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Essays on the empirical analysis of volatility transmission in petroleum markets

Jin, XiaoYe (2013). Essays on the empirical analysis of volatility transmission in petroleum markets. (Unpublished Doctoral thesis, City University London)


Petroleum markets are undergoing rapid financialization and integration, leading to increased volatility and exposing participants to potentially much greater risks. This thesis addresses the explicit modeling of petroleum price volatility in a multivariate framework and analyzes the relative merits of multivariate models to describe change in the context of petroleum markets risk. The focus of this thesis will be on explaining the dynamic interdependencies in petroleum markets and further demonstrate whether the existence of such interdependencies prompt for the need to assess risk differently, by which this thesis contributes to the existing economic or econometric theories in three aspects. The first empirical part examines the importance of volatility spillovers and asymmetry in petroleum markets and their influence on optimal hedging strategy. To address in a realistic way the dynamic conditional correlation of petroleum spot and futures markets, we develop a new theoretical framework by accounting for the effect of time-varying conditional correlations in the conditional volatility processes of the VARMA-AGARCH model in what is termed the VARMA-AGARCH-DCC model. Results demonstrate that the proposed model is the best for OHR calculation in terms of the variance of portfolio reduction and tail risk analysis. The second empirical part, for the first time in the literature of energy economics, examines the volatility and correlation interdependence between oil market and China stock market at the sector-level. Results indicate that oil price fluctuations constitute a systematic asset price risk at the sector level and information content embedded in oil market volatility is an effective and valuable variable for constructing an optimal oil-stock holding. Finally, the third empirical part, for the first time in the literature of energy economics, investigates the volatility transmission mechanism among three benchmark oil markets and quantifies the size and persistence of these connections through employing the Volatility Impulse Response Function (VIRF) methodology. Results suggest markedly different responsiveness to historical events and volatility/correlation dynamics across crude oil benchmark markets. Overall, the findings of this thesis have important implications for crude oil market trading and risk management, as well as stock market investors, by providing valuable information on the oil price volatility dynamics and will help market participants develop efficient risk measurement schemes and devise sound risk management strategies.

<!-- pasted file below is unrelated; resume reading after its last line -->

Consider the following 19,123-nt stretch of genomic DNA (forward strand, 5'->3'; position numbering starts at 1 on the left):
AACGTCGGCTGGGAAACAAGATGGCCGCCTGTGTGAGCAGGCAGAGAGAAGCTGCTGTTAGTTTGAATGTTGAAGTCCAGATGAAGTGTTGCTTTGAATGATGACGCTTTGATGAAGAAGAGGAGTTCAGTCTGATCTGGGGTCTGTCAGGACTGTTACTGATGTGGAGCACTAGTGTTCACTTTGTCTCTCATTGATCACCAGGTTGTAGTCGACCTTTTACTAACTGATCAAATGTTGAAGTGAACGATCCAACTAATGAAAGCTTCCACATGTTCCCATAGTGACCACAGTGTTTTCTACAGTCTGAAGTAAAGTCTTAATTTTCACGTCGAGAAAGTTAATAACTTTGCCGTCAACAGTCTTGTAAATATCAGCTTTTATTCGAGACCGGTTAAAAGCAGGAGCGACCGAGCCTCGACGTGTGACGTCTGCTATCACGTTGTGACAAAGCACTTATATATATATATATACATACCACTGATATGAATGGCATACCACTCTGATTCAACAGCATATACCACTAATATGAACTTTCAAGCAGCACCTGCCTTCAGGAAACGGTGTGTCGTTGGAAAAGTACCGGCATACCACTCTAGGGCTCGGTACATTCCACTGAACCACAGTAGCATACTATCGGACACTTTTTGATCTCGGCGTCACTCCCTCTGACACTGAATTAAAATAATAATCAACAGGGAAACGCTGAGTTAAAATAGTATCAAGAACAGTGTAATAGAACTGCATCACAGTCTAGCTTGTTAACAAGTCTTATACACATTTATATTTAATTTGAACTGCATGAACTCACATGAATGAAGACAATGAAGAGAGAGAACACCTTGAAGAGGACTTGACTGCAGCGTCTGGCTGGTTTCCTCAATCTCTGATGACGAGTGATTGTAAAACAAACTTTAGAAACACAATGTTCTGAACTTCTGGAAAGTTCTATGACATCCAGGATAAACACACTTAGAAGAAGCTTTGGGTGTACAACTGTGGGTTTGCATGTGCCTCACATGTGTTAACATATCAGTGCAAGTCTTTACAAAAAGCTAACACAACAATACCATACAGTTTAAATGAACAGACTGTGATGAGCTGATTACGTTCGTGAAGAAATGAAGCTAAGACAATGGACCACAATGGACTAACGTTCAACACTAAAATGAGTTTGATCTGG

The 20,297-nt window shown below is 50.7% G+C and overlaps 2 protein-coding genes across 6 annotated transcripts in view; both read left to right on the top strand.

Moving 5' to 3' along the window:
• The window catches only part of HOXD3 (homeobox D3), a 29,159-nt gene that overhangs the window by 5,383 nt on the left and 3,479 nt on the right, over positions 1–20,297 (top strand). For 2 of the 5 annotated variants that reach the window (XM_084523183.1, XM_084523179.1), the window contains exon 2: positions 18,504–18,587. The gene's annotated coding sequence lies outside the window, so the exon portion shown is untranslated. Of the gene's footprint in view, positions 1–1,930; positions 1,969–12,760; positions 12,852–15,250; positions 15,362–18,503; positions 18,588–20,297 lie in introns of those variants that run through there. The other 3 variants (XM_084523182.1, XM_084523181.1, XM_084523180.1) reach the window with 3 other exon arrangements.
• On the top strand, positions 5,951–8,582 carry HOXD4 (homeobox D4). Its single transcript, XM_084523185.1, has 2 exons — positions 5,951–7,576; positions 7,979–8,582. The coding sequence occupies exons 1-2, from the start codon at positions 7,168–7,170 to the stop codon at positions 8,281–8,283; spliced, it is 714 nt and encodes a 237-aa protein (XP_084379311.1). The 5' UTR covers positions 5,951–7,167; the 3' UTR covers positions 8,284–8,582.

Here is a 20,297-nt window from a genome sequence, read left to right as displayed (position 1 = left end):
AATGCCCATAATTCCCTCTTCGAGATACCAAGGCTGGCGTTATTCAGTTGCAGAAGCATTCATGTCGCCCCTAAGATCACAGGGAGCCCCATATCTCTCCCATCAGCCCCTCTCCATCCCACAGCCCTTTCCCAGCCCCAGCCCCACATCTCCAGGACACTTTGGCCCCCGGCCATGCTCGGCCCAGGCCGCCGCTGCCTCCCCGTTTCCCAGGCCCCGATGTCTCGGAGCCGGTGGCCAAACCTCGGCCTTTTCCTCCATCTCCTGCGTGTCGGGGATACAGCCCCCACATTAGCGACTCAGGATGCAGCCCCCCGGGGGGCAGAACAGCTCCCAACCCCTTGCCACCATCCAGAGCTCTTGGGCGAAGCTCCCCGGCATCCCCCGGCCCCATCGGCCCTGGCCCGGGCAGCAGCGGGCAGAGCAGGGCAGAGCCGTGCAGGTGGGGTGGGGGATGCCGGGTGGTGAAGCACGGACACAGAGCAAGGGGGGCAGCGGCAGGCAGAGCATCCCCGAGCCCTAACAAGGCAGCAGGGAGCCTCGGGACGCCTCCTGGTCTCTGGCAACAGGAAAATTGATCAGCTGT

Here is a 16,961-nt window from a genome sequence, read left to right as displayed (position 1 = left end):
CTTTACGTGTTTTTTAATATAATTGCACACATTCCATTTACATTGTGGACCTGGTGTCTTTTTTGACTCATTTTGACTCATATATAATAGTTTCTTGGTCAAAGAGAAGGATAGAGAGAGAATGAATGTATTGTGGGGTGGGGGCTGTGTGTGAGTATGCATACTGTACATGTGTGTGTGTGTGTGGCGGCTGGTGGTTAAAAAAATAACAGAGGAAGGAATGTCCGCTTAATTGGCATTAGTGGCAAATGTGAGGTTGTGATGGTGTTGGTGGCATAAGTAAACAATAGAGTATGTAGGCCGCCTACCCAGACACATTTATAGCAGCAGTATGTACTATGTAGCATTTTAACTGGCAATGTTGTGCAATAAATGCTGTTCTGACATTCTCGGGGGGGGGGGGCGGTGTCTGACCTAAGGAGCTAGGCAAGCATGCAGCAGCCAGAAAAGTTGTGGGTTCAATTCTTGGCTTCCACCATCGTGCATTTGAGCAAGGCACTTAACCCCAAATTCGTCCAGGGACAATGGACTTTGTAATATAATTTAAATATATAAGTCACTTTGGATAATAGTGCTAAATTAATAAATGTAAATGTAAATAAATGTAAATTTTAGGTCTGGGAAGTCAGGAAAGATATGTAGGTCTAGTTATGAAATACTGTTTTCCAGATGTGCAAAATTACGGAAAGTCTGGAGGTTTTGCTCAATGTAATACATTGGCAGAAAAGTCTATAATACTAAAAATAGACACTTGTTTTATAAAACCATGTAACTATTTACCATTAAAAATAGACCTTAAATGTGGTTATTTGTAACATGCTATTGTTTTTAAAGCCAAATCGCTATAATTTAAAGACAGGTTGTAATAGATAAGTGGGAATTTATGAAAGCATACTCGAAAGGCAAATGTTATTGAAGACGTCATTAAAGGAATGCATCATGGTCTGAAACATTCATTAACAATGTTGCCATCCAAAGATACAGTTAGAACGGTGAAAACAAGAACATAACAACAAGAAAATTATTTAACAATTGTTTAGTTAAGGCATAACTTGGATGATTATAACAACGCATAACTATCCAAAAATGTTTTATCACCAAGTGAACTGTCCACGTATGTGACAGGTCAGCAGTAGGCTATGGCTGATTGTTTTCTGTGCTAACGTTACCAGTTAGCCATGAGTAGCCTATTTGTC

Publication Type: Thesis (Doctoral)
Subjects: H Social Sciences > HG Finance
Departments: Bayes Business School > Finance
Doctoral Theses
Bayes Business School > Bayes Business School Doctoral Theses
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